This is Why Privilege is Dangerous

Alexis de Tocqueville on Privilege and Equality From “Democracy In America”, 1836

In democratic communities nothing but the central power has any stability in its position or any permanence in its undertakings. All the members of society are in ceaseless stir and transformation. Now it is in the nature of all governments to seek constantly to enlarge their sphere of action; hence it is almost impossible that such a government should not
 ultimately succeed, because it acts with a fixed principle and a constant will, upon men, whose position, whose notions, and whose desires are in continual vacillation. It frequently happens that the members of the community promote the influence of the central power without intending it.
 Democratic ages are periods of experiment, innovation, and adventure. At such times there are always a multitude of men engaged in difficult or novel undertakings, which they follow alone, without caring for their fellowmen. Such persons may be ready to admit, as a general principle, that the public authority ought not to interfere in private concerns; but, by an exception to that rule, each of them craves for its assistance in the particular concern on which he is engaged, and seeks to draw upon the influence of the government for his own benefit, though he would restrict it on all other occasions. If a large number of men apply this particular exception to a great variety of different purposes, the sphere of the central power extends insensibly in all directions, although each of them wishes it to be circumscribed. Thus a democratic government increases its power simply by the fact of its permanence. Time is on its side; every incident befriends it; the passions of individuals unconsciously promote it; and it may be asserted, that the older a democratic community is, the more centralized will its government become.
The hatred which men bear to privilege increases in proportion as privileges become more scarce and less considerable, so that democratic passions would seem to burn most fiercely at the very time when they have least fuel.
I have already given the reason of this phenomenon. When all conditions are unequal, no inequality is so great as to offend the eye; whereas the slightest dissimilarity is odious in the midst of general uniformity: the more complete is this uniformity, the more insupportable does the sight of such a difference become. Hence it is natural that the love of equality should constantly increase together with equality itself, and that it should grow by what it feeds upon.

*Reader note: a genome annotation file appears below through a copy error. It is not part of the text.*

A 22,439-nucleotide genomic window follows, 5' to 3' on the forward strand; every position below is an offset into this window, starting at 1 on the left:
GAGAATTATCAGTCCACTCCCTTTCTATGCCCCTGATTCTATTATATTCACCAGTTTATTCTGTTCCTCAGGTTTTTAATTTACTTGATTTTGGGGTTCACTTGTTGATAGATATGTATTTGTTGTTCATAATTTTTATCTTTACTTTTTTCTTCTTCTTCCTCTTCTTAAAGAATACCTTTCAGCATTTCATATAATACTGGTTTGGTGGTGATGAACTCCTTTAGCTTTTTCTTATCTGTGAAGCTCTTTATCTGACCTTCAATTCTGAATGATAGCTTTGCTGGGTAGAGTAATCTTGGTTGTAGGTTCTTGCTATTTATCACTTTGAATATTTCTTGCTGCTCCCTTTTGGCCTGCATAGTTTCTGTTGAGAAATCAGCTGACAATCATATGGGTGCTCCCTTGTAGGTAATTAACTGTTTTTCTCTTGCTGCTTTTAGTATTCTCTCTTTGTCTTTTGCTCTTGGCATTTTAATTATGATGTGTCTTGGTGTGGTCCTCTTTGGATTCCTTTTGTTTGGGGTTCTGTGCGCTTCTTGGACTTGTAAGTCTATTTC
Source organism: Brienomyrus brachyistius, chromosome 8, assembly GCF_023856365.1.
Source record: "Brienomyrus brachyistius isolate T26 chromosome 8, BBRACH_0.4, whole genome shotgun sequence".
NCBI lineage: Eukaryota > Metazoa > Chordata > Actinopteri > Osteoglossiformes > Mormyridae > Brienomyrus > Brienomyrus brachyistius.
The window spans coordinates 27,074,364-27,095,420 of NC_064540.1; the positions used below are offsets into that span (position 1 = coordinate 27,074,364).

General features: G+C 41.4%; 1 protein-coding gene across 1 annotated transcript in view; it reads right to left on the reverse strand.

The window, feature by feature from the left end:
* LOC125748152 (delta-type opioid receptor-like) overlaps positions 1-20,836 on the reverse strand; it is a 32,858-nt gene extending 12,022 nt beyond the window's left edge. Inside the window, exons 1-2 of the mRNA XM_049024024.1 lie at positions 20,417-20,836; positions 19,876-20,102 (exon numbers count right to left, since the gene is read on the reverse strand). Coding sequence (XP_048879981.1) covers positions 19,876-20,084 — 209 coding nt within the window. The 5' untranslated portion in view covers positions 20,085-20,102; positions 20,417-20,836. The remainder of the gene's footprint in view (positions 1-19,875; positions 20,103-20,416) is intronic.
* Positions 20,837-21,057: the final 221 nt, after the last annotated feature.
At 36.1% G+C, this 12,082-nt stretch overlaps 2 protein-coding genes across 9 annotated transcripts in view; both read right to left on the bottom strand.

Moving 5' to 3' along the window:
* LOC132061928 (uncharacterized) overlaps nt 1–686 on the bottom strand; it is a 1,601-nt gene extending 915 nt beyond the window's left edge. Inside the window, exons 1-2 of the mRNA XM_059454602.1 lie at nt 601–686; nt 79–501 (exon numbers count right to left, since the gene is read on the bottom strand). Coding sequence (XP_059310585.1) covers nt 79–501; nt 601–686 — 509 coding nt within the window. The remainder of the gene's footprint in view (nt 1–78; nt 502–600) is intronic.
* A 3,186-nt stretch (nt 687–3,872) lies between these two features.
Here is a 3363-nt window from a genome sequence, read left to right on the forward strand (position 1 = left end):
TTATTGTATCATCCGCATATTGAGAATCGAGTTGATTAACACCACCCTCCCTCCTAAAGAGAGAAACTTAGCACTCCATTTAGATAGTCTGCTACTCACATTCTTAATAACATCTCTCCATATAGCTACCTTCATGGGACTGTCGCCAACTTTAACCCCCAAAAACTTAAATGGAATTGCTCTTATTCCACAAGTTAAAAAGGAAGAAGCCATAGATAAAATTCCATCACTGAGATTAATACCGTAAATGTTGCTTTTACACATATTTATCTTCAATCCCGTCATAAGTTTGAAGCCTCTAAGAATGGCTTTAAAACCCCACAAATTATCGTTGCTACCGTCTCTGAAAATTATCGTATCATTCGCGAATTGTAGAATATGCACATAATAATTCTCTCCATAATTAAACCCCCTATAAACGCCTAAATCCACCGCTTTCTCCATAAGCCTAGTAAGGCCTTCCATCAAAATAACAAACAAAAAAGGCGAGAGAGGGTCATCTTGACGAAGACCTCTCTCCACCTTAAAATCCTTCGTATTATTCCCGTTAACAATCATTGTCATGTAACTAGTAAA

This never-dying, ever-kindling hatred, which sets a democratic people against the smallest privileges, is peculiarly favorable to the gradual concentration of all political rights in the hands of the representative of the State alone.
The sovereign, being necessarily and incontestably above all the citizens, excites not their envy, and each of them thinks that he strips his equals of the prerogative which he concedes to the crown. The man of a democratic age is extremely reluctant to obey his neighbor who is his equal; he refuses to acknowledge in such a person ability superior to his own; he mistrusts his justice, and is jealous of his power; he fears and he contemns him; and he loves continually to remind him of the common dependence in which both of them stand to the same master. Every central power which follows its natural tendencies courts and encourages the principle of equality; for equality singularly facilitates, extends, and secures the influence of a central power.
In like manner it may be said that every central government worships uniformity: uniformity relieves it from inquiry into an infinite number of small details which must be attended to if rules were to be adapted to men, instead of indiscriminately subjecting men to rules: thus the government likes what the citizens like, and naturally hates what they hate. These common sentiments, which, in democratic nations, constantly unite the sovereign and every member of the community in one and the same conviction, establish a secret and lasting sympathy between them.
The faults of the government are pardoned for the sake of its tastes; public confidence is only reluctantly withdrawn in the midst even of its excesses and its errors, and it is restored at the first call. Democratic nations often hate those in whose hands the central power is vested; but they always love that power itself.
Thus, by two separate paths, I have reached the same conclusion. I have shown that the principle of equality suggests to men the notion of a sole, uniform, and strong government: I have now shown that the principle of equality imparts to them a taste for it. To governments of this kind the nations of our age are therefore tending. They are drawn thither by the natural inclination of mind and heart; and in order to reach that result, it is enough that they do not check themselves in their course.

I am of opinion, that, in the democratic ages which are opening upon us, individual independence and local liberties will ever be the produce of artificial contrivance; that centralization will be the natural form of government. — Alexis de Toqueville, “Democracy In America, 1836”